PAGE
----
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Are we fully enabled yet?

01 Jun 08

Recently, I was having a conversation with some friends about how slow their internet access is at work and how much time it takes them to do what they need to do. This triggered my memory to when I was starting out as a desktop engineer in the 90s and the systems we had, or didn’t have, in place back then.  I never would have imagined that I could have access to my email, my ERP applications and all the necessary information to do my job when working from home. Today, I have all this, even wireless. Before email was making its entrance to a broader audience, only a very select few had access to the ‘email system’ and to something called the World Wide Web via a dial up connection.

Nowadays when I don’t see an email coming through on my handheld for more than ten minutes or so, I wonder if the service is down.  We can now send and receive emails pretty much from everywhere except when you are mid-flight travelling between cities, though this is soon to be changed.  Back then I had to physically go into the server room, log-on to the server console to access, receive and send an email — I was one of those privileged ones to have access. In my current role, working with partners and customers to help deliver solutions that provide connectivity, protection and continuity, it would take me a lot longer to communicate and provide information on our solutions, not to mention fulfil the needs of our customers and partners.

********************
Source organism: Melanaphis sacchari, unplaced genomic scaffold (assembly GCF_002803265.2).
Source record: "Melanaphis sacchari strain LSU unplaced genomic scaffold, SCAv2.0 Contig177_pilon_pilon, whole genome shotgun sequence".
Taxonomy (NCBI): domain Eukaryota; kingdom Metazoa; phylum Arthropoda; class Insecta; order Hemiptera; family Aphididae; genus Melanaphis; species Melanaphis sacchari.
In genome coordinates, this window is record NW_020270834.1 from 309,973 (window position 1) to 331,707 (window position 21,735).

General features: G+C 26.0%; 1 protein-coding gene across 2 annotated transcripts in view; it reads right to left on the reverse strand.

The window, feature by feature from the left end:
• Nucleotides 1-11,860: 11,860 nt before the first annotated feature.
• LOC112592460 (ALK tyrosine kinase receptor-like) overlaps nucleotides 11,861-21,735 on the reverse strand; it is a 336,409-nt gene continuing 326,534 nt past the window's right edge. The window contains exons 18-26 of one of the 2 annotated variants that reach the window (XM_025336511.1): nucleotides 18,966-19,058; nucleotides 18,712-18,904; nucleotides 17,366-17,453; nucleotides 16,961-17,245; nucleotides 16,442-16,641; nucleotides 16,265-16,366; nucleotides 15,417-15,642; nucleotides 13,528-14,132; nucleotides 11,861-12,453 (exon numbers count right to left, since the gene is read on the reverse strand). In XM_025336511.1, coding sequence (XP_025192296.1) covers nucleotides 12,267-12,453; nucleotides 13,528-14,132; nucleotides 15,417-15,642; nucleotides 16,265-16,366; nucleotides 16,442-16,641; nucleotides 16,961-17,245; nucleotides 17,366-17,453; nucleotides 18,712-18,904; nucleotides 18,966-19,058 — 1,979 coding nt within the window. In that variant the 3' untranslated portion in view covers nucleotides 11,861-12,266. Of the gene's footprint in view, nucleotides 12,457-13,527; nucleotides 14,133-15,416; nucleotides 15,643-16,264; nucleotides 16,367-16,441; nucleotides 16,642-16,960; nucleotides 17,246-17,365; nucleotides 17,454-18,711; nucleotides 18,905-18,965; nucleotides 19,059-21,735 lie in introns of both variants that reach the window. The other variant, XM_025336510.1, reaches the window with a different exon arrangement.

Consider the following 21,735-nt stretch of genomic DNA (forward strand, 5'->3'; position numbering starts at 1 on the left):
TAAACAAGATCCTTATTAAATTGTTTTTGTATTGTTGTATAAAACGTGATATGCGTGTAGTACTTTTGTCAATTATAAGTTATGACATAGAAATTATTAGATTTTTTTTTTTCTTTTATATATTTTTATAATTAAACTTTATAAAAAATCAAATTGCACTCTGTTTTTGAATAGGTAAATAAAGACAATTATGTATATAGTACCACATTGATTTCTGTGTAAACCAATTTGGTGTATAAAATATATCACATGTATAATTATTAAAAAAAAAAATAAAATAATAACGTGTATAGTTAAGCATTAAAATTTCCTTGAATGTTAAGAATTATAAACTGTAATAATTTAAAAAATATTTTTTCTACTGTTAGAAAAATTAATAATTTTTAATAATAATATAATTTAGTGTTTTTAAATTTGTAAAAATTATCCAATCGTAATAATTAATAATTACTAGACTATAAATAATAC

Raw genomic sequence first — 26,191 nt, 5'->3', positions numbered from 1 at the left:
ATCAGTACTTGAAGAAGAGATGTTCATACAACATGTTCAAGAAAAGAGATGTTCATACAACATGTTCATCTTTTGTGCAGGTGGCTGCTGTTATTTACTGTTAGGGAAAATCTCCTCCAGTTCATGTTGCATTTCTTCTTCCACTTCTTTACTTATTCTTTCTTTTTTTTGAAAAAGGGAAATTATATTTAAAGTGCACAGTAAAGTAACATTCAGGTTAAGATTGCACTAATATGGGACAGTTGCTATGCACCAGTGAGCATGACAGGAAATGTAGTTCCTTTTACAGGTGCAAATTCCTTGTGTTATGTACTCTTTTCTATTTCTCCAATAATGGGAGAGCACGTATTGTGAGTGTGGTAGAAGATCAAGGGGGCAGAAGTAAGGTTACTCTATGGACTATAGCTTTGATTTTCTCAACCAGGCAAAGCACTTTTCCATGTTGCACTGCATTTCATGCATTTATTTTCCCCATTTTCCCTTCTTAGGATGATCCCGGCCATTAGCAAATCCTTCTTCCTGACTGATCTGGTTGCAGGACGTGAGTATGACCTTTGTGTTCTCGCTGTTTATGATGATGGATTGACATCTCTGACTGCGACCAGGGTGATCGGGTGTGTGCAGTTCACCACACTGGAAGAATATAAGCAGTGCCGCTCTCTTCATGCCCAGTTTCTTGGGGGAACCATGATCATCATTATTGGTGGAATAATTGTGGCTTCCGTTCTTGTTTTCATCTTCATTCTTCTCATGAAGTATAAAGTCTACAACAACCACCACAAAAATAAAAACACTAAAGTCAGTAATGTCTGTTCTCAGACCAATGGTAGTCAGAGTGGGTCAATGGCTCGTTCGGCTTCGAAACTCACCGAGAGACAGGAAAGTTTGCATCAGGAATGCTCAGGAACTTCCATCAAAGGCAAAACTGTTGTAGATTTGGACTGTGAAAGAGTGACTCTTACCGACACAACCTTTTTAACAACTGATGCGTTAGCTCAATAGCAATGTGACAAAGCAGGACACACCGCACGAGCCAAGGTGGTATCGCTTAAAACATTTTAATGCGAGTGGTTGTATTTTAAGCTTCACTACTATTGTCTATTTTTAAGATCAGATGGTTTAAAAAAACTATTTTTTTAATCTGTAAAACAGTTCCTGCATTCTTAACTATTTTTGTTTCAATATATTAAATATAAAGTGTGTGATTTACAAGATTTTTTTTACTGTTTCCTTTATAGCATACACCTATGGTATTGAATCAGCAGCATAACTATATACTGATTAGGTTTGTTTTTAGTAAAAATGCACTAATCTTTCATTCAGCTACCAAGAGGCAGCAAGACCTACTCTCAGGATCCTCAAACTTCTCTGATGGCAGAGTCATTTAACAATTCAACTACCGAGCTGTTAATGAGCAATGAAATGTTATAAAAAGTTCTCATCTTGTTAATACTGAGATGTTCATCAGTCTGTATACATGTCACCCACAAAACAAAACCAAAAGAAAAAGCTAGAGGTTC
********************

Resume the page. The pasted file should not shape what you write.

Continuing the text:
In saying this, what is around the corner? How much more can we enable connectedness?  Well, we are very close to being fully connected, whether wired or wireless, but the next step is to ‘smarten up’ this connectivity by having the information available at an instant and in a format that I want to use.  An intelligent system also needs to filter out the data that I don’t need either right now or not at all, and must provide protection that allows the ‘right’ information through as quickly as possible, store it for later or delete it because it has no meaning or value to me.

Moreover, intelligent connectivity means that I have alternatives to choose from. I make decisions that are based on different requirements, such as relevance, different situations and environments, cost, and efficiency. For instance, I want to have options available on how to communicate with our partners, alternatives when hosting an event and when providing assistance on our solutions.  Before I make any decision, I am always answering the following questions: “Can I do something or achieve a goal in a more cost effective way with the same results or better?  Could I use the cost savings from this to do more for our business and customers?”  If so, why would I stick to just one service or product when I can achieve more for my partners when I have different alternatives to match different situations?

I find most of us are comfortable with making the obvious or socially acceptable choice, but with lots of competition in the marketplace and in every market space, differentiating your business without limiting it is the most critical success factor. Each time I see choices being made, I see the same challenges being faced. Just stop and think — maybe I can get a more substantial advantage or can better assist my customers by not doing what everyone else is doing.  

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